seekg (offset,refposition);
seekp (offset,refposition);

The parameter offset represents the number of bytes the file pointer is to be moved from the location specified by the parameter refposition.

The refposition takes one of the following three constants defined in the ios class:

  • ios::beg Start of file
  • ios::cur Current position of the pointer
  • ios::end End of file

The seekg() function moves the associated file’s ‘get’ pointer while the seekp() function moves the associated file’s ‘put ‘pointer.The following table shows some sample pointer offset calls and their actions.fout is an ofstream object.

Pointer offset calls Seek call Action
fout.seekg(o,ios::beg) Go to start
fout.seekg(o,ios::cur) Stay at the current position
fout.seekg(o,ios::end) Go to the end of file
fout.seekg(m,ios::beg) Move to (m+1)th byte in the file
fout.seekg(m,ios::cur) Go forward by m byte from current position
fout.seekg(-m,ios::cur) Go backward by m bytes from current position.
fout.seekg(-m,ios::end) Go backward by m bytes from the end

Sequential Input and Output Operations:
The file stream classes support a number of member functions for performing the input and output operations on files.One pairs of functions,put() and get() are designed for handling a single character at a time.Another pair of functions, write(),read() are designed to write and read blocks of binary data.

put() and get() Functions: The function put() writes a single character to the associated stream.Similarly,the function get() reads a single character from the associated stream.The following program
illustrates how the functions work on a file.The program requests for a string.On receiving the string,the program writes it,character by character,to the file using the put() function in a for loop.The length of string is used to terminate the for loop.

2 write() and read () functions:
The functions write() and read(),unlike the functions put() and get() ,handle the data in binary form.This means that the values are stored in the disk file in same format in which they are stored in the internal memory.An int character takes two bytes to store its value in the binary form,irrespective of its size.But a 4 digit int will take four bytes to store it in the character form.The binary input and output functions takes the following form: (( char * ) & V,sizeof (V));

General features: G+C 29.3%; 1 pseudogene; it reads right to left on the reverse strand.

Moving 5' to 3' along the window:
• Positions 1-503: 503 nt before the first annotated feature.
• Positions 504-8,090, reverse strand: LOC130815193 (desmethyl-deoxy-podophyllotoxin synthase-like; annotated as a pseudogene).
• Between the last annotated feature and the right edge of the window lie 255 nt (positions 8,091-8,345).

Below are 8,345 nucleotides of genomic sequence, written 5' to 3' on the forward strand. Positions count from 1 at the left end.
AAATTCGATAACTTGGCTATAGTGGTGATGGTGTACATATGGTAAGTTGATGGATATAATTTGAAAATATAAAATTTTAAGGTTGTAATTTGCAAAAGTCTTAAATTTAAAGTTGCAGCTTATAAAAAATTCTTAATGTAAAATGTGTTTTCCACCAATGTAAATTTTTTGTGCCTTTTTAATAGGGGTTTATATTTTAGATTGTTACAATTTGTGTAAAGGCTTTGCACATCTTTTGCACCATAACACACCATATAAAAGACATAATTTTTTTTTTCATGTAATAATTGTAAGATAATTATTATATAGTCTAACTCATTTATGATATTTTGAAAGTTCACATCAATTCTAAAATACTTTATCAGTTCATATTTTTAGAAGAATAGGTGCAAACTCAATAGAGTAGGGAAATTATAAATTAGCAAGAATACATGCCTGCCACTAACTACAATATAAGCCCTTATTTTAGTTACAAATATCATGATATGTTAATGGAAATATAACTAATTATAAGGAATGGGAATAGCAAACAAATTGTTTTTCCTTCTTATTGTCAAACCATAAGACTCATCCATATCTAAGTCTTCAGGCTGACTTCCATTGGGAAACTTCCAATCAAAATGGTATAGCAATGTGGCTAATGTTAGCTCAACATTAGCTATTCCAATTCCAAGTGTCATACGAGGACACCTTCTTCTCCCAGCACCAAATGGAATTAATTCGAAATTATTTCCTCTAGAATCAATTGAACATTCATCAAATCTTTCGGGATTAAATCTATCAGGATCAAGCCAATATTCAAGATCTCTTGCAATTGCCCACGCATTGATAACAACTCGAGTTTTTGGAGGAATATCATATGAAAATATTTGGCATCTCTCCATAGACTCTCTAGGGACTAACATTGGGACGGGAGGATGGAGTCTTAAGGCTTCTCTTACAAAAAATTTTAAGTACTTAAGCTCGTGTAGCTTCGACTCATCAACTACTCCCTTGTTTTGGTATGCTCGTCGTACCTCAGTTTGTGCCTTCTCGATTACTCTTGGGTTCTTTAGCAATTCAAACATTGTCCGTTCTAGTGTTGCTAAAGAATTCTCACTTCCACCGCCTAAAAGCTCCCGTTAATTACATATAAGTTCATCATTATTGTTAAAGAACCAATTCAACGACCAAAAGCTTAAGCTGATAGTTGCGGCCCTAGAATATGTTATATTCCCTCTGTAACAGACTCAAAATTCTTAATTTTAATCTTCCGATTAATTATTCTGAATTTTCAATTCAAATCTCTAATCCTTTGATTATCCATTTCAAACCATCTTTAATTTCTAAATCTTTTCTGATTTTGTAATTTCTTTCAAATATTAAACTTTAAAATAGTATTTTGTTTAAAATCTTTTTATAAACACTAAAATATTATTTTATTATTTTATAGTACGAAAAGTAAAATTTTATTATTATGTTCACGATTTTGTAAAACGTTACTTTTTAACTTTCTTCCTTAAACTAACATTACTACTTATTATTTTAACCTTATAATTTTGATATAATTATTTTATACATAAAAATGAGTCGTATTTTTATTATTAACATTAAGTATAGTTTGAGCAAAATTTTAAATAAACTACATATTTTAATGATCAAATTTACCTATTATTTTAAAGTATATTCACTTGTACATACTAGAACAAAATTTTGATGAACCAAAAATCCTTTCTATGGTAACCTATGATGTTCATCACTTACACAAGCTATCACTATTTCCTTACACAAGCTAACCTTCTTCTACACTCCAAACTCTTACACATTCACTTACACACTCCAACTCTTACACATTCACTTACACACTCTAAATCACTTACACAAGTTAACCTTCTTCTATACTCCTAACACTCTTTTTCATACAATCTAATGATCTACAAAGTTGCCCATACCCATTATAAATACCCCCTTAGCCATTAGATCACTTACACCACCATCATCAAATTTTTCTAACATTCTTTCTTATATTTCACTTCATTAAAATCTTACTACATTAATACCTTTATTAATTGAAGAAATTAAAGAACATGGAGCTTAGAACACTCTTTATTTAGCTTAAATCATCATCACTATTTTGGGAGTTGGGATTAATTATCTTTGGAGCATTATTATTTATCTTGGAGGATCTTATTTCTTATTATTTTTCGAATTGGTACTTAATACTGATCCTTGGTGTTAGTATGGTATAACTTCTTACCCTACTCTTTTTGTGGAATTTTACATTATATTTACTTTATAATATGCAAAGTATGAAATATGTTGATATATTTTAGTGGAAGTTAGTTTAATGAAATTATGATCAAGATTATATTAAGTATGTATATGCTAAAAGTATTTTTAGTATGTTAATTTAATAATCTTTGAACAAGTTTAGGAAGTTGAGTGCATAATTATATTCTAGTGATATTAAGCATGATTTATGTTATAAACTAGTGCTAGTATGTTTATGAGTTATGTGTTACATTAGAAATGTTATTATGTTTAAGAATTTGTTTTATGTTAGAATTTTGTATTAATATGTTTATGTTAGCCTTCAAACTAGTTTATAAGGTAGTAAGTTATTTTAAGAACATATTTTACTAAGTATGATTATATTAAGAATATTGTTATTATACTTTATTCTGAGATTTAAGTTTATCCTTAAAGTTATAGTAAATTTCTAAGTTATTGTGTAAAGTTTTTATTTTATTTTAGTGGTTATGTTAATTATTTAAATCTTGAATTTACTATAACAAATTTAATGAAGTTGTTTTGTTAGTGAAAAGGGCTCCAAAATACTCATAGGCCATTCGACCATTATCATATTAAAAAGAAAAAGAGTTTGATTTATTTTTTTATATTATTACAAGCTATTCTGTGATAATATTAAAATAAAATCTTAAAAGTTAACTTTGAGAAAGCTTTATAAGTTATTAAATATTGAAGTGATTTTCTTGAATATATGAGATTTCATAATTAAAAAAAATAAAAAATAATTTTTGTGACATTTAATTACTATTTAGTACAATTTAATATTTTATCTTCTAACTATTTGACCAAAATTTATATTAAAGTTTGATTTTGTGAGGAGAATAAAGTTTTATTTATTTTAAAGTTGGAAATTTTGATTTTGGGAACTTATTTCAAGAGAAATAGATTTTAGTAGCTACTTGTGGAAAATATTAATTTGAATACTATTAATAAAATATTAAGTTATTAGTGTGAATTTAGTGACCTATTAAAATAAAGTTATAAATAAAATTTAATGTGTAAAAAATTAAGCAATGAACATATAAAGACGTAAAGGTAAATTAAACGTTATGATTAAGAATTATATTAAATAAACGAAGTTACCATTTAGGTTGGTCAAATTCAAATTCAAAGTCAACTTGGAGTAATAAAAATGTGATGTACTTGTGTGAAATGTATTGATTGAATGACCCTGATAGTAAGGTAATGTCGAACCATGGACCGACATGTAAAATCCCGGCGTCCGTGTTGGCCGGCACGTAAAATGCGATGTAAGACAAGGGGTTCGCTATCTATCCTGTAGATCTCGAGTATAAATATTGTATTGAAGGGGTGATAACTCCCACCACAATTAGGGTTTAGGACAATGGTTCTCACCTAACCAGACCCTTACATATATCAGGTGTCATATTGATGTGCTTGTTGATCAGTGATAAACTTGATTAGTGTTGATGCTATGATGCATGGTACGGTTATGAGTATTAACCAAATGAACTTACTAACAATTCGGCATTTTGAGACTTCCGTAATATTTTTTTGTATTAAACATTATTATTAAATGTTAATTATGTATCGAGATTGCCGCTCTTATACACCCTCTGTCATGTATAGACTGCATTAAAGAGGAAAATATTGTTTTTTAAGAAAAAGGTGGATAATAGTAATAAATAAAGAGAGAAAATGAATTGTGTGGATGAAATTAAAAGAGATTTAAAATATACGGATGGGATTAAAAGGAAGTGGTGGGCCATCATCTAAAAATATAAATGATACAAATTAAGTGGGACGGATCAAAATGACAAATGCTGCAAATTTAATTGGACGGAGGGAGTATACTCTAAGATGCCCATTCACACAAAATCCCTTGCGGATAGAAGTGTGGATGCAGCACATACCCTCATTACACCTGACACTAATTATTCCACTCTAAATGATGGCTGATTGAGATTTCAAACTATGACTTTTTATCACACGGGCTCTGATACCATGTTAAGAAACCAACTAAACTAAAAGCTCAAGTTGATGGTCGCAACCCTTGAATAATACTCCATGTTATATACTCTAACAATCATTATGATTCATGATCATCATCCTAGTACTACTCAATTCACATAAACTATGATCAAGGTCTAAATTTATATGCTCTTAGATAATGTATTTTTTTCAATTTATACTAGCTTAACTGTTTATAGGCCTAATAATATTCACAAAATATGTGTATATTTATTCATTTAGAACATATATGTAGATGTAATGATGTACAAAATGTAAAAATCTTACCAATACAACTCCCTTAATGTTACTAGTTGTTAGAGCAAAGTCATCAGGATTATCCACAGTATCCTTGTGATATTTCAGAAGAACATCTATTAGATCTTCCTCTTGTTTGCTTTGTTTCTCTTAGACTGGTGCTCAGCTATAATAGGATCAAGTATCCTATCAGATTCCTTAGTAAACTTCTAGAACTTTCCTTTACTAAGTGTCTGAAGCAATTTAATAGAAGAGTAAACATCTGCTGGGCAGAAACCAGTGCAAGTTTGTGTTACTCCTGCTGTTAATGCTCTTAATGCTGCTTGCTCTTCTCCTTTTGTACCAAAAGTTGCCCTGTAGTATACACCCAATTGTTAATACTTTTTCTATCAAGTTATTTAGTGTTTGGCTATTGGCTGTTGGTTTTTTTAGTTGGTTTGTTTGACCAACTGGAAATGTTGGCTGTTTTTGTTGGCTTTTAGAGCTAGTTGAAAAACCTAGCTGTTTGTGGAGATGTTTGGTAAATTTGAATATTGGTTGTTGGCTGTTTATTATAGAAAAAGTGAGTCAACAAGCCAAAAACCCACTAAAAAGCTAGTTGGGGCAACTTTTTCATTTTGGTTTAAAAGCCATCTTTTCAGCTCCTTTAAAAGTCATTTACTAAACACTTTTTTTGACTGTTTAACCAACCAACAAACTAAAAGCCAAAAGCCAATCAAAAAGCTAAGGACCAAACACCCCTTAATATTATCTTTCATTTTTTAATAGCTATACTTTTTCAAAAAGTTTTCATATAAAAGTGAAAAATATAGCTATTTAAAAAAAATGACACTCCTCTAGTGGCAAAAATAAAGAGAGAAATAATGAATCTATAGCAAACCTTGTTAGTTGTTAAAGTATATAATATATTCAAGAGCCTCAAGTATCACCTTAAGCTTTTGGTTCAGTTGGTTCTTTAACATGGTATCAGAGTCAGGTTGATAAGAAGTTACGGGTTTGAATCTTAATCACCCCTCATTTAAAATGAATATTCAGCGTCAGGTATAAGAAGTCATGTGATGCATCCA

outfile.write (( char *) & V ,sizeof (V));

These functions take two arguments.The first is the address of the variable V, and the second is the length of that variable in bytes.The address of the variable must be cast to type char*(i.e pointer to character type)

Error Handling during File Operations:
There are many problems encounterd while dealing with files like

  • a file which we are attempting to open for reading does not exist.
  • The file name used for a new file may already exist.
  • We are attempting an invalid operation such as reading past the end of file.
  • There may not be any space in the disk for storing more data.
  • We may use invalid file name.
  • We may attempt to perform an operation when the file is not opened for that purpose.The C++ file stream inherits a ‘stream-state ‘member from the class ios.This member records information on the status of a file that is being currently used.

The stream state member uses bit fields to store the status of error conditions stated above.The class ios support several member functions that can be used to read the status recorded in a file stream.

Function Return value and meaning eof() Returns true(non zero value) if end of file is encountered while
reading otherwise returns false(zero).

fail() Returns true when an input or output operation has failed .

bad() Returns true if an invalid operation is attempted or any unrecoverable error has occurred.However,if it is false,it may be possible to recover from any other error reported and continues

good() Returns true if no error has occurred.This means all the above functions are false.For instance,if file.good() is true.all is well with the stream file and we can proceed to perform I/O
operations.When it returns false,no further operations is carried out.

These functions can be used at the appropriate places in a program to locate the status of a file stream and thereby to take the necessary corrective measures

The function clear() resets the error state so that further operations can be attempted